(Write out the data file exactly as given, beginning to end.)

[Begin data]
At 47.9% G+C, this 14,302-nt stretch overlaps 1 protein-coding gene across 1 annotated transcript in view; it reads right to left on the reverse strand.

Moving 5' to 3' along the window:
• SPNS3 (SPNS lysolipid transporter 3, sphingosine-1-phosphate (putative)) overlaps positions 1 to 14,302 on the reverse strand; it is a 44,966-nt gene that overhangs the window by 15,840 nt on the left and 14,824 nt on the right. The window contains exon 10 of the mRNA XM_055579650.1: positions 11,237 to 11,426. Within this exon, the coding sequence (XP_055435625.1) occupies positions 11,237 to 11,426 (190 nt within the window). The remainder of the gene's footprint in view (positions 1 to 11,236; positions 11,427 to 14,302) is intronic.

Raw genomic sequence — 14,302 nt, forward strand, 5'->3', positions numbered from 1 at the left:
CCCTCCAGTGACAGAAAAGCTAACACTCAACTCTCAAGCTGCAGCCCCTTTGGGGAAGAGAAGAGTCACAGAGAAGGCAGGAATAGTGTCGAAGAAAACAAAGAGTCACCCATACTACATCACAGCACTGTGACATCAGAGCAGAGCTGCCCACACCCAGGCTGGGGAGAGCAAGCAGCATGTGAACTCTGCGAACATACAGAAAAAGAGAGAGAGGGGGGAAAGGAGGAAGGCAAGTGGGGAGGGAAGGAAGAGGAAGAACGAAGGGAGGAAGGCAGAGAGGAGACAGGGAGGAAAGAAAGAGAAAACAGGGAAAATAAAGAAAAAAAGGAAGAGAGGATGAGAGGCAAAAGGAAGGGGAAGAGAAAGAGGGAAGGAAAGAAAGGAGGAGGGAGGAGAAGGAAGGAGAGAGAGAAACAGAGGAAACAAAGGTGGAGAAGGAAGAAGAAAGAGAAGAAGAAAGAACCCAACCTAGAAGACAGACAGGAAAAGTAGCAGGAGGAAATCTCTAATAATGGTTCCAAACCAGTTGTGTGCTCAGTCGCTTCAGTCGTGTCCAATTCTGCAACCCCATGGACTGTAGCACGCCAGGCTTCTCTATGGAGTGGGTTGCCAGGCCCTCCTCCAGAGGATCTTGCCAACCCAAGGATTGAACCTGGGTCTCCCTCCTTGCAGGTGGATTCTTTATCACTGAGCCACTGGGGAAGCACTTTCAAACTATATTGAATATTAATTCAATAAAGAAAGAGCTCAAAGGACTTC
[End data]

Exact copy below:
At 47.9% G+C, this 14,302-nt stretch overlaps 1 protein-coding gene across 1 annotated transcript in view; it reads right to left on the reverse strand.

Moving 5' to 3' along the window:
• SPNS3 (SPNS lysolipid transporter 3, sphingosine-1-phosphate (putative)) overlaps positions 1 to 14,302 on the reverse strand; it is a 44,966-nt gene that overhangs the window by 15,840 nt on the left and 14,824 nt on the right. The window contains exon 10 of the mRNA XM_055579650.1: positions 11,237 to 11,426. Within this exon, the coding sequence (XP_055435625.1) occupies positions 11,237 to 11,426 (190 nt within the window). The remainder of the gene's footprint in view (positions 1 to 11,236; positions 11,427 to 14,302) is intronic.

Raw genomic sequence — 14,302 nt, forward strand, 5'->3', positions numbered from 1 at the left:
CCCTCCAGTGACAGAAAAGCTAACACTCAACTCTCAAGCTGCAGCCCCTTTGGGGAAGAGAAGAGTCACAGAGAAGGCAGGAATAGTGTCGAAGAAAACAAAGAGTCACCCATACTACATCACAGCACTGTGACATCAGAGCAGAGCTGCCCACACCCAGGCTGGGGAGAGCAAGCAGCATGTGAACTCTGCGAACATACAGAAAAAGAGAGAGAGGGGGGAAAGGAGGAAGGCAAGTGGGGAGGGAAGGAAGAGGAAGAACGAAGGGAGGAAGGCAGAGAGGAGACAGGGAGGAAAGAAAGAGAAAACAGGGAAAATAAAGAAAAAAAGGAAGAGAGGATGAGAGGCAAAAGGAAGGGGAAGAGAAAGAGGGAAGGAAAGAAAGGAGGAGGGAGGAGAAGGAAGGAGAGAGAGAAACAGAGGAAACAAAGGTGGAGAAGGAAGAAGAAAGAGAAGAAGAAAGAACCCAACCTAGAAGACAGACAGGAAAAGTAGCAGGAGGAAATCTCTAATAATGGTTCCAAACCAGTTGTGTGCTCAGTCGCTTCAGTCGTGTCCAATTCTGCAACCCCATGGACTGTAGCACGCCAGGCTTCTCTATGGAGTGGGTTGCCAGGCCCTCCTCCAGAGGATCTTGCCAACCCAAGGATTGAACCTGGGTCTCCCTCCTTGCAGGTGGATTCTTTATCACTGAGCCACTGGGGAAGCACTTTCAAACTATATTGAATATTAATTCAATAAAGAAAGAGCTCAAAGGACTTC